There are several tools that you can use to help track database changes, so that come release you avoid an error or omission in the database scripts that brings your system crashing to its knees. However keeping change scripts up to date requires a lot of discipline. Tools such as Redgate’s SQL Compare can validate that one database schema matches another and produce change scripts to align them. This is all useful stuff, but some operations such as renaming tables and columns cannot be picked up using this technique. As a result I mainly use these types of tool to verify changes have been successfully applied. You are still left with the problem that a lack of discipline can mean cancelling the release. There is another method you can use in conjunction to the comparison tools however. When I first heard about the ability in SQL 2005 to capture DDL [Data Definition Language] changes I immediately thought about how I could apply the feature to the problem of tracking DB changes.
I got hold of an example script from here and modified it like so:
— Creates an event notification for a SQL 2005 database
— and sends a message to a Service Broker queue
— whenever a database level event is triggered in that database.
— This is a Service Broker feature.
— This allows you to track all DDL changes to a database
— Note that sp_rename’s and data changes are not captured
— Only works on SQL 2005 >
— Put your db name here
IF EXISTS (SELECT * FROM sys.event_notifications WHERE name = N‘DatabaseLevelEventNotifcation’)
DROP EVENT NOTIFICATION DatabaseLevelEventNotifcation ON DATABASE;
IF EXISTS (SELECT * FROM sys.services WHERE name = N‘DatabaseLevelEventService’)
DROP SERVICE [DatabaseLevelEventService];
IF EXISTS (SELECT * FROM sys.service_queues WHERE name = N‘DatabaseLevelEventQueue’)
DROP QUEUE [dbo].DatabaseLevelEventQueue;
— If there isn’t already a queue to hold
— Event Notifications, create one:
CREATE QUEUE [dbo].[DatabaseLevelEventQueue] WITH STATUS = ON , RETENTION = OFF ON [PRIMARY];
— Bind a service to the preceding queue; we’ll
— use this service for our event notifications:
CREATE SERVICE [DatabaseLevelEventService] AUTHORIZATION [dbo] ON QUEUE [dbo].[DatabaseLevelEventQueue] ([http://schemas.microsoft.com/SQL/Notifications/PostEventNotification]);
— Now, create an event notification that sends event
— messages to the DatabaseLevelEventQueue
— whenever a database level event is triggered in the
— current database:
CREATE EVENT NOTIFICATION DatabaseLevelEventNotifcation
TO SERVICE ‘DatabaseLevelEventService’,‘current database’;
— Rollback all statements if any of them failed.
print ‘Unable to set up database level event notifcation’
——————— Do some work ———————————–
IF EXISTS (SELECT * FROM sys.objects WHERE object_id = OBJECT_ID(N‘[dbo].[TEMPTABLEXYZ]’) AND type in (N‘U’))
DROP TABLE [dbo].[TEMPTABLEXYZ]
CREATE TABLE TEMPTABLEXYZ (ID INT IDENTITY PRIMARY KEY);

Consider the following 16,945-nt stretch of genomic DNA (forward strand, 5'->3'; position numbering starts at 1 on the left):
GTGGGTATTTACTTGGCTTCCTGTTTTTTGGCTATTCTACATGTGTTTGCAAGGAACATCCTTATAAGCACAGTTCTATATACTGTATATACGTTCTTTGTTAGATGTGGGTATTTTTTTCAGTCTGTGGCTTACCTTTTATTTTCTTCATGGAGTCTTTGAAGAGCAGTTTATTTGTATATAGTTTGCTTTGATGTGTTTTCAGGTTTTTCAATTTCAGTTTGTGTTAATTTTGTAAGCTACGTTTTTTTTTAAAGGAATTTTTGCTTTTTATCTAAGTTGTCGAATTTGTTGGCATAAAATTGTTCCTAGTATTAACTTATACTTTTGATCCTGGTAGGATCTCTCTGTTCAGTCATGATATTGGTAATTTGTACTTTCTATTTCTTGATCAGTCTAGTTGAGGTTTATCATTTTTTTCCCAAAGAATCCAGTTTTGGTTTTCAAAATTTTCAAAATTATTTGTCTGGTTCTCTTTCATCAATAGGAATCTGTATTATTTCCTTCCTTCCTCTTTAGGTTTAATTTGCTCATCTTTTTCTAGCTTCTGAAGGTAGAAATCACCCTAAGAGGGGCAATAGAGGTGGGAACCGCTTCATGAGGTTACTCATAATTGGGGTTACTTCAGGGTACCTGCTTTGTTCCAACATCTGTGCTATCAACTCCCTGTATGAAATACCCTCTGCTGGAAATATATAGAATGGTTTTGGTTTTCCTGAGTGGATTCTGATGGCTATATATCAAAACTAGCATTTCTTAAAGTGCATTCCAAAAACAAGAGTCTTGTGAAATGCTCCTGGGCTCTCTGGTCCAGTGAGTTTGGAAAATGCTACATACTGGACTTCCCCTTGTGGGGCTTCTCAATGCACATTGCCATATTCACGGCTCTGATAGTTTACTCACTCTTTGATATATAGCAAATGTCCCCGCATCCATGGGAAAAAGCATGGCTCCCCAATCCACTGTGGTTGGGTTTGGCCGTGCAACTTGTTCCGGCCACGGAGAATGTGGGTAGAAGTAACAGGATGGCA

ALTER TABLE temptablexyz
ADD newone nvarchar(50) not null
——————— See what we have done ———————————–
select CAST(message_body AS XML) command from [dbo].DatabaseLevelEventQueue
— Click on a command to see it in the xml viewer
The script creates a queue. It then creates a service bound to the queue. The SQL Service Broker uses the name of the service to route and deliver messages to the correct queue in the specified format. All well and good so far, but for now the queue will remain empty. We need to subscribe to a DDL event raised by the database to populate the queue. We do this by subscribing the service to the desired event / event group [in our case database level events] through the CREATE EVENT NOTIFICATION statement.
We do some simple work and select the messages from the queue. Output for the CREATE TABLE statement is shown below
<SetOptions ANSI_NULLS=“ON“ ANSI_NULL_DEFAULT=“ON“ ANSI_PADDING=“ON“ QUOTED_IDENTIFIER=“ON“ ENCRYPTED=“FALSE“ />
<CommandText>CREATE TABLE TEMPTABLEXYZ (ID INT IDENTITY PRIMARY KEY);
As you can see for each event we get an entry posted to the queue containing some xml that details the action carried out. This is fantastic – I thought – A way to automatically track DDL changes to a database and produce diff scripts between two points in time. That is until I added a new column to the table via the designer. Capturing the SQL change script reveals a fundamental flaw in the design of SQL Server. The change script creates a new table with the additional column, copies over the data from the original, drops the original and then renames the table to match the original name. The DDL script does not capture the data copy as expected, but importantly it does not capture the rename. The problem is that SQL Server stores the names of the objects as data in the system tables for a database. Renaming is therefore implemented as a data changing operation rather than what it logically is, a change to the definition of the data. Bang goes my little idea of automating this stuff.
As in all things the lesson to learn from this is that consistency is key. And unfortunately in a way Microsoft are.